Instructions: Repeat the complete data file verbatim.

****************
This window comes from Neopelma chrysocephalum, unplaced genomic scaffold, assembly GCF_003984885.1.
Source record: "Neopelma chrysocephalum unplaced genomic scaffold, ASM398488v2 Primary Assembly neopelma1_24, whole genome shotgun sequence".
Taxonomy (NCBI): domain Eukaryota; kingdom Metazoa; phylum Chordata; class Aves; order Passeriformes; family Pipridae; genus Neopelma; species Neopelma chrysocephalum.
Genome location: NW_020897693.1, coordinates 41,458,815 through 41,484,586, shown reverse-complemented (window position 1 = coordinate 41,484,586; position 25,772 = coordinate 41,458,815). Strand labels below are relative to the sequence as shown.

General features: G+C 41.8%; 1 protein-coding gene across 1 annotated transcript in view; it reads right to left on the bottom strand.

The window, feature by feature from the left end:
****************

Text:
This window comes from Neopelma chrysocephalum, unplaced genomic scaffold, assembly GCF_003984885.1.
Source record: "Neopelma chrysocephalum unplaced genomic scaffold, ASM398488v2 Primary Assembly neopelma1_24, whole genome shotgun sequence".
Taxonomy (NCBI): domain Eukaryota; kingdom Metazoa; phylum Chordata; class Aves; order Passeriformes; family Pipridae; genus Neopelma; species Neopelma chrysocephalum.
Genome location: NW_020897693.1, coordinates 41,458,815 through 41,484,586, shown reverse-complemented (window position 1 = coordinate 41,484,586; position 25,772 = coordinate 41,458,815). Strand labels below are relative to the sequence as shown.

General features: G+C 41.8%; 1 protein-coding gene across 1 annotated transcript in view; it reads right to left on the bottom strand.

The window, feature by feature from the left end: